Mariam Khan and Amna Saleem on It's Not About the Burqa

We meet It's Not About the Burqa editor Mariam Khan and contributor Amna Saleem to hear about this anthology of 17 Muslim women's 17 narratives, ahead of their event at Edinburgh International Book Festival

Feature by Katie Goh | 07 Aug 2019
  • Mariam Khan

No other item of clothing seems to ignite the same reaction as the burqa. In Western media and politics, it’s become a symbol of paranoid othering, whether it’s Boris Johnson likening women wearing burqas to “letterboxes” or lazy, dangerous stereotyping that Muslim women in burqas and hijabs are either terrorists or silenced victims, most recently perpetuated in the BBC drama The Bodyguard. It was this dominating idea around Muslim women that inspired Mariam Khan to assemble It’s Not About the Burqa, an anthology that allows Muslim women to speak for themselves.

“In the book’s introduction, I write about my frustration with several things, but it was really the narrative being told about Muslim women by anyone but us,” explains Khan. “Our bodies and our stories have been politicised, therefore we have no sense of ownership over our own narrative. The book came from an amalgamation of things: my frustration of not being able to identify with the narrative of Muslim women out there in the public sphere, and that not being nuanced – that was what I wanted to challenge and tackle.”

Rather than a book about her own experiences, Khan was emphatic that It’s Not About the Burqa needed to be an anthology. “The narrative around Muslim women at the moment is singular, right? In the media, it seems like all Muslim women are one way, shape, form, and their practices and beliefs are all the same. That’s far from true. I was really fortunate to get the book deal – nothing like this book exists: there’s no book of Muslim women writing about Muslim female identity. So, what I didn’t want was to have a book by a singular Muslim woman and then that would again be turned into a singular Muslim narrative. These are 17 different essays by 17 different women which are 17 different narratives.”

One of those belongs to Glaswegian comedy writer, Amna Saleem. “When Mariam got in touch, at first I wasn’t sure if I was going to do it,” Saleem explains. “I was already abused online from people who were white racists and very religious Muslims for saying the things I eventually wrote about. But then I spoke to a few people and the consensus was that I was really passionate about this and it’s what I should be doing. I felt anxiety around it because I didn’t know how honest I could be by holding a mirror up and saying, ‘I know we suffer from racism and Muslim women suffer from misogyny but we also have problems that we need to sort out in our own community and I don’t feel like anyone’s talking about that.’”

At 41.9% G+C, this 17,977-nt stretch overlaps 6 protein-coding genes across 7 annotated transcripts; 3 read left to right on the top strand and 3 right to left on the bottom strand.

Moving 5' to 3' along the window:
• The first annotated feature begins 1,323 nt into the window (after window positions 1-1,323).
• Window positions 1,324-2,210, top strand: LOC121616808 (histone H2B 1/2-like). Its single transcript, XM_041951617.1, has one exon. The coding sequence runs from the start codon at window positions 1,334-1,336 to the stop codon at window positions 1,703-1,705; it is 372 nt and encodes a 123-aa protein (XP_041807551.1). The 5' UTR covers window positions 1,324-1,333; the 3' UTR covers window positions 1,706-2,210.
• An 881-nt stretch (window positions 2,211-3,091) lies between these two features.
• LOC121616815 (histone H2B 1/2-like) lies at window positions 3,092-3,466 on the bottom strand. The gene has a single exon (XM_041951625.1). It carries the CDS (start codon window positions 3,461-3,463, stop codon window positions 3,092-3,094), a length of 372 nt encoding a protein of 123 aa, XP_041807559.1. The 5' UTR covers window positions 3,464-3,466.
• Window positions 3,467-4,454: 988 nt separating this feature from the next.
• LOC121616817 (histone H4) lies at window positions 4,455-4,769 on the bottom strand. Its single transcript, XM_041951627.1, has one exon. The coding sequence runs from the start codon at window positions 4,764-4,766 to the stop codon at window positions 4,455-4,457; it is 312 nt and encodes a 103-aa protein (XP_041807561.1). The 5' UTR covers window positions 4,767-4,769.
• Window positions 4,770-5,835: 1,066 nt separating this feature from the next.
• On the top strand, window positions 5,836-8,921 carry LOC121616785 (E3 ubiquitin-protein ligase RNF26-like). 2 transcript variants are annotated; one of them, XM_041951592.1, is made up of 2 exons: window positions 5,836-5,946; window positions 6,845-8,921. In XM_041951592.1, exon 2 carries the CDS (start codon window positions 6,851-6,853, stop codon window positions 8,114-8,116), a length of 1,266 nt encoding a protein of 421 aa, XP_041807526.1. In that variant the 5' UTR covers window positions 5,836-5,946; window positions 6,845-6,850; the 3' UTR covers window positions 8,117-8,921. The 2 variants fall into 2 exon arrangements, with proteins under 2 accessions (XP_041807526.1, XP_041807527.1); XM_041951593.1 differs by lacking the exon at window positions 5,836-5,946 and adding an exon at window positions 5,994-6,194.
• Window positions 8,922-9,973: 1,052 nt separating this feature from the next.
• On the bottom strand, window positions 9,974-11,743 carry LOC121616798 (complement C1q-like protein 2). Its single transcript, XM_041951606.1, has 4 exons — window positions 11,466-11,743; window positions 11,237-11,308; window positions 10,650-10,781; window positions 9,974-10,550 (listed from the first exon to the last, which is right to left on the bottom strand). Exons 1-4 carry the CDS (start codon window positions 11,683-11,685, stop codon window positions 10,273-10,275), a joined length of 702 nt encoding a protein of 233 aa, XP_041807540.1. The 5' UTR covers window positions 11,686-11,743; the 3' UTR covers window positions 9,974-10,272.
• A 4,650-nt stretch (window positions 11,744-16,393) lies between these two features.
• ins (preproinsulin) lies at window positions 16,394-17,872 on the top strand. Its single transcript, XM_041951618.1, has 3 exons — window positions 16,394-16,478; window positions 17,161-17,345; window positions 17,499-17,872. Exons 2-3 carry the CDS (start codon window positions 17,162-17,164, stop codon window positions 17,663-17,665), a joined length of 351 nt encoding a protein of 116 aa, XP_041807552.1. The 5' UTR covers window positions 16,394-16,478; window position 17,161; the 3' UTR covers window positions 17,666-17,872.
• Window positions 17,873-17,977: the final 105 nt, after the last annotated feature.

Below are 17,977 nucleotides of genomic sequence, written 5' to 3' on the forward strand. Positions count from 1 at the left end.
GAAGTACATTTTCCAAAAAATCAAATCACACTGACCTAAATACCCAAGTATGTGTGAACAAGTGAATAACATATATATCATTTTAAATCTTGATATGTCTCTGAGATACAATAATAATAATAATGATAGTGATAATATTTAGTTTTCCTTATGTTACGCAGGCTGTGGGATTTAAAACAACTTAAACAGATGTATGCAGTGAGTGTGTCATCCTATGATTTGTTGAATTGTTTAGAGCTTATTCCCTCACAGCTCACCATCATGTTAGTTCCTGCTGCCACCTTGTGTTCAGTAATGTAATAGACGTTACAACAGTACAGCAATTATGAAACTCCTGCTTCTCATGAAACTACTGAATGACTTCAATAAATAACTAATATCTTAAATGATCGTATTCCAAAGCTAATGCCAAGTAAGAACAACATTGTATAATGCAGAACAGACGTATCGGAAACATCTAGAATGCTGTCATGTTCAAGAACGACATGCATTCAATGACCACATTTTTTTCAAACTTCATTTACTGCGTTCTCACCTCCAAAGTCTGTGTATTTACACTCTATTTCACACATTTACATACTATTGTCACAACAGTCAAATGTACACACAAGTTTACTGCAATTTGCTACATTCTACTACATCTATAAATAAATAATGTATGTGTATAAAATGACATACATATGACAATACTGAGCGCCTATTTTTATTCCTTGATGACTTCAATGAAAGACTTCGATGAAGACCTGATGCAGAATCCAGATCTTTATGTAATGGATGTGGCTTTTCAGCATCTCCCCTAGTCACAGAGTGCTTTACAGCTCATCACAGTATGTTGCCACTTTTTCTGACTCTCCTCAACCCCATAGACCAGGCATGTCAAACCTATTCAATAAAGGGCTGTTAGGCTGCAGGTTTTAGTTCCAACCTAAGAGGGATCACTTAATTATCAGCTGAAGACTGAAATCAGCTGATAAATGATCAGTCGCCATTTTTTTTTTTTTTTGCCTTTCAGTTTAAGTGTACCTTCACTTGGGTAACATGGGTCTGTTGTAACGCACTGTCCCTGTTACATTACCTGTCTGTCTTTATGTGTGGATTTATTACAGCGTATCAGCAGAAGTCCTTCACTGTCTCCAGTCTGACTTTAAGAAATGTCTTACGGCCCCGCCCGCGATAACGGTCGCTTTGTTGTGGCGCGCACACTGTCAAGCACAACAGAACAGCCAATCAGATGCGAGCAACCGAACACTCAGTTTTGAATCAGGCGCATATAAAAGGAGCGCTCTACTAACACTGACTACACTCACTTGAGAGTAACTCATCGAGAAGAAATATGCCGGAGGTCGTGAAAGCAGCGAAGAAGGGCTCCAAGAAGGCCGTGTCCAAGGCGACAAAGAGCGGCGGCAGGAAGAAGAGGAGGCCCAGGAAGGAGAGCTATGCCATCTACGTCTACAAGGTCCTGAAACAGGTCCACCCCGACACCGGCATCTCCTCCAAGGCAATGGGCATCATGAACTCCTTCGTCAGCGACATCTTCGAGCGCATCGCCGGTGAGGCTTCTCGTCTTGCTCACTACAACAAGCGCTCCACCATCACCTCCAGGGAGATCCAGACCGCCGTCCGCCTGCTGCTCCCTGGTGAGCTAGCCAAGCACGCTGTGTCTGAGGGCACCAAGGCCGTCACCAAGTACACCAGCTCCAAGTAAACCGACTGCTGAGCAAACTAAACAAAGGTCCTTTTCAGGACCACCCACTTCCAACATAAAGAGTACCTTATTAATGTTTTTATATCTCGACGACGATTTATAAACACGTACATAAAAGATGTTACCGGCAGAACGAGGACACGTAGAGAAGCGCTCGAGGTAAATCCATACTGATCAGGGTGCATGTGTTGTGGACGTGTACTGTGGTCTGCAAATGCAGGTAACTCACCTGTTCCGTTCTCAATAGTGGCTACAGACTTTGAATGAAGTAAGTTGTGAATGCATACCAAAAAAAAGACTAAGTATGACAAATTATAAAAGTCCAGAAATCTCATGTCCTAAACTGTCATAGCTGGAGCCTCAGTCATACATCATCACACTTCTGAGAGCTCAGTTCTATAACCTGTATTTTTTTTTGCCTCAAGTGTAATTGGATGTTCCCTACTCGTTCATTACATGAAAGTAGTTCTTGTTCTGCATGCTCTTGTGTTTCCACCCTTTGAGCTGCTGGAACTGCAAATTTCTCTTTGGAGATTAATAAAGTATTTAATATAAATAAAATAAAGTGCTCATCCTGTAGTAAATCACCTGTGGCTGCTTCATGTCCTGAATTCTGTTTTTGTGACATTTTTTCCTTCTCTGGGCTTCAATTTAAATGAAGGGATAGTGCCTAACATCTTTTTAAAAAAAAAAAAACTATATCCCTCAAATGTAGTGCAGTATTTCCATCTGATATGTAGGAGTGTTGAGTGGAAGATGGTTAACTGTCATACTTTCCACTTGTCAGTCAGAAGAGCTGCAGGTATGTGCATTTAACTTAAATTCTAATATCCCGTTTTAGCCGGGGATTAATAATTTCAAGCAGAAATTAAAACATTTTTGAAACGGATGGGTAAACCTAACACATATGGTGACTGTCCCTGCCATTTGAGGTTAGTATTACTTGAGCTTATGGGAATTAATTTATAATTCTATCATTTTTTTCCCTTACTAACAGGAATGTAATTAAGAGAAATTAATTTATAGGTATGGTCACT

Nuance about these issues was key for all the writers involved. “I didn’t want the book to be about my Muslim identity, singularly, or my feminism, singularly,” says Khan. “What I wanted was to create a platform. You don’t have to agree or disagree with everyone in the book; it’s just creating a space that doesn’t currently exist where we can have conversations.”

“I think we would have failed if you could identify with every single essay,” agrees Saleem. "I’m sure that some people read my essay and didn’t really get it and then read someone else’s and thought, ‘wow, that’s my life’. And that’s okay! Different people need to be seen in different ways.”

The need for disagreement is particularly prevalent in Khan’s essay, Feminism Needs to Die. “The title of my essay throws people off,” she laughs. “But I do mean the literal death of Western White Feminism. My essay is slightly different in that it targets that group, one that has a lot of privilege and controls the conversations around Muslim female identity. White women drive the narrative around women in general and it’s important for us to question them and say this space is not just yours, it’s for all women.”

Both Khan and Saleem have been delighted by the overwhelmingly positive reaction to the book. “It surprised me immensely,” says Saleem. “My inbox was full and every day there’d be a new email or a message from people saying, ‘Thank you for writing this.’ It’s really a privilege to be their voice, not in an arrogant way, but people who don’t normally feel heard or seen to feel heard or seen by the book, especially with stuff about mental health that is still so stigmatised.”

When asked how we can move beyond stereotyping and simplified narratives, Khan points to the book's nuance and attitude as a solution. “There’s the pressure of dealing with backlash from your community and outer world criticism – it’s like being in the middle of a see-saw. To me, this book is jumping off the see-saw, telling everyone and their preconceived notions to fuck off and letting everyone in the book be who they are.”

Mariam Khan, Amna Saleem and Nadine Aisha Jassat will be at the Edinburgh International Book Festival to discuss It's Not About the Burqa, 17 Aug, 7.15pm